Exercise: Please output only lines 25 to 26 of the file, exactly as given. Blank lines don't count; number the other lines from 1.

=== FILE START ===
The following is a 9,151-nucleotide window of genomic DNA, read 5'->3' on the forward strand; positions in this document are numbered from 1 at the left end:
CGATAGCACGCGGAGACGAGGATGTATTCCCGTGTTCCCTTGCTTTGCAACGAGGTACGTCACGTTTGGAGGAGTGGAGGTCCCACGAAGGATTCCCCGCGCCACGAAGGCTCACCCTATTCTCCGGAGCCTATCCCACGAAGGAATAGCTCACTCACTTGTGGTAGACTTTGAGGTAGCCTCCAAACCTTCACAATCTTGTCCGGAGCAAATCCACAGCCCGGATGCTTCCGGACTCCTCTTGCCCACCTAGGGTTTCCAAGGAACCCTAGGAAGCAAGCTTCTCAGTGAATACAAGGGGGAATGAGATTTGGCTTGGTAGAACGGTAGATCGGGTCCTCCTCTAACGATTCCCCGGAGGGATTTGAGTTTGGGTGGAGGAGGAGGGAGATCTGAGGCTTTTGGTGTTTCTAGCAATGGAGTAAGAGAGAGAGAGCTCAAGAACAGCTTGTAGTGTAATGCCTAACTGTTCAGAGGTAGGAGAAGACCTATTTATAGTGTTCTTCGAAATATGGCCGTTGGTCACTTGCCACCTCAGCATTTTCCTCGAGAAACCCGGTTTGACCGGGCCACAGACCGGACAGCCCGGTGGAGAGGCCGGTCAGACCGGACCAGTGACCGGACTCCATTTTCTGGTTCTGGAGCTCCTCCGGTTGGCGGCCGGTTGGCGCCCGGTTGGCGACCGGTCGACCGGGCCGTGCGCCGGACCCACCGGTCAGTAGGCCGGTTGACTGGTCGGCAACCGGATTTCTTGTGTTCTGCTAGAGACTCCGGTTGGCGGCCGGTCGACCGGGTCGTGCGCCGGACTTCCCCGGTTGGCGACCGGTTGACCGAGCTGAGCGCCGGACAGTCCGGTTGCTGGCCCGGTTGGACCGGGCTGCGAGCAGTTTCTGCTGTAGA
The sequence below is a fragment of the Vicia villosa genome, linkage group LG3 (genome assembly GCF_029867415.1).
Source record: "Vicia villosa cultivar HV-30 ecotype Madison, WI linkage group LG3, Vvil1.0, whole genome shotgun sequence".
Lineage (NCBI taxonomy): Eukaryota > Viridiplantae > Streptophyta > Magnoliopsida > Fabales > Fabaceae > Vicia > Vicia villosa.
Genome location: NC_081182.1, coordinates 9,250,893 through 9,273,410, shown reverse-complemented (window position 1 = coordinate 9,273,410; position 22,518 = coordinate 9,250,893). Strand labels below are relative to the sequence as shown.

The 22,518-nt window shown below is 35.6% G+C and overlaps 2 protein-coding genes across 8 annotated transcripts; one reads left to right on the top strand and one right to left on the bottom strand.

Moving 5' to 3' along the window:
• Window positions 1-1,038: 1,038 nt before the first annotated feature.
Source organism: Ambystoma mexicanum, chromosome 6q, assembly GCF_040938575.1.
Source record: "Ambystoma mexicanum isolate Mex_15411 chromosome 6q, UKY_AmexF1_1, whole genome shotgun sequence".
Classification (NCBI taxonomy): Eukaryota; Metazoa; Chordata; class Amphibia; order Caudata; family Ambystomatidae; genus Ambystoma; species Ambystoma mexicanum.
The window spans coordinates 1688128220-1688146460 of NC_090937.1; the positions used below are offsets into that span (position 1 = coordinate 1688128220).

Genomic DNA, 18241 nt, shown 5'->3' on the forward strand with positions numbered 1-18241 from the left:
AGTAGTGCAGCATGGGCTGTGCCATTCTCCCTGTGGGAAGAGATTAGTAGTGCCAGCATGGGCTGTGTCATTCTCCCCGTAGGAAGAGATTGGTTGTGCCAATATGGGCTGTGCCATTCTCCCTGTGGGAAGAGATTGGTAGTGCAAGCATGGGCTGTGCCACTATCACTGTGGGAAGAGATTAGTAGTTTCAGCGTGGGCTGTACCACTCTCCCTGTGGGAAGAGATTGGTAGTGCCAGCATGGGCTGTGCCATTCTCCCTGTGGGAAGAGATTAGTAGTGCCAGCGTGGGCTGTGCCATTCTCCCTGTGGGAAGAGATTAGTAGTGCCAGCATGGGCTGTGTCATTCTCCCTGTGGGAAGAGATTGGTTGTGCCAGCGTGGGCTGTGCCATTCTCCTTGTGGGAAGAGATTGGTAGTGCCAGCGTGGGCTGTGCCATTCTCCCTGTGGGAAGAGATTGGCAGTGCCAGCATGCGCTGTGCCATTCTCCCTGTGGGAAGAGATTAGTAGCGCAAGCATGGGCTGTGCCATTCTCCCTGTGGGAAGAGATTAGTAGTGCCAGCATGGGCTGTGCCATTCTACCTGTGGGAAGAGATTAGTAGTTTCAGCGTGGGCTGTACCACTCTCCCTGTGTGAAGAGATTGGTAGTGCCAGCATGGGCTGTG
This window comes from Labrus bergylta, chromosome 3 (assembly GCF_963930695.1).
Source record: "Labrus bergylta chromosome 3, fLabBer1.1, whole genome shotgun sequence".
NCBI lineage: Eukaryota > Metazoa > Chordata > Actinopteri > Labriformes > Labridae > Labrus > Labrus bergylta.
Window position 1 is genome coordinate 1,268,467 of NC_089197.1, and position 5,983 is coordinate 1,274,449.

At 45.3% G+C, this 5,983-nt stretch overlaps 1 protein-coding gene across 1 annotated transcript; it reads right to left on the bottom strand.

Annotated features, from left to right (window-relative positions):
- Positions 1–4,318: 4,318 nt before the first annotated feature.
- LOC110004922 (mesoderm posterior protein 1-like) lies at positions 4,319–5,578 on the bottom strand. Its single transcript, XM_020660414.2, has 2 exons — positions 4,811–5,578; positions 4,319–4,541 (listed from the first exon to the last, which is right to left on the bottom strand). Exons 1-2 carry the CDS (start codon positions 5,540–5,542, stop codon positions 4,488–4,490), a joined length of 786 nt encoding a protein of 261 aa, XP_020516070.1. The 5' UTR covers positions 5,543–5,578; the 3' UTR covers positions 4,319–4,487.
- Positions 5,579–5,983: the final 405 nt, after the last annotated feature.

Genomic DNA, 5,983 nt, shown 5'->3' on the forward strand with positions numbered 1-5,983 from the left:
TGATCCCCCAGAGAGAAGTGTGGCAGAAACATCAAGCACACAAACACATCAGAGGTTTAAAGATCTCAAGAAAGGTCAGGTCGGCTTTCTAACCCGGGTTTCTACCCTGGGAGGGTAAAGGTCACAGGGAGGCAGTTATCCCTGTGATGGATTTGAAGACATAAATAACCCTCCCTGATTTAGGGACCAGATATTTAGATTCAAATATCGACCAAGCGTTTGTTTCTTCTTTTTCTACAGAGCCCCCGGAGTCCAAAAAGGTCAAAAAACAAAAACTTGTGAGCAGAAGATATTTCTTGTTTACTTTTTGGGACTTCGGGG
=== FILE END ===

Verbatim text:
Genomic DNA, 5,983 nt, shown 5'->3' on the forward strand with positions numbered 1-5,983 from the left:
TGATCCCCCAGAGAGAAGTGTGGCAGAAACATCAAGCACACAAACACATCAGAGGTTTAAAGATCTCAAGAAAGGTCAGGTCGGCTTTCTAACCCGGGTTTCTACCCTGGGAGGGTAAAGGTCACAGGGAGGCAGTTATCCCTGTGATGGATTTGAAGACATAAATAACCCTCCCTGATTTAGGGACCAGATATTTAGATTCAAATATCGACCAAGCGTTTGTTTCTTCTTTTTCTACAGAGCCCCCGGAGTCCAAAAAGGTCAAAAAACAAAAACTTGTGAGCAGAAGATATTTCTTGTTTACTTTTTGGGACTTCGGGG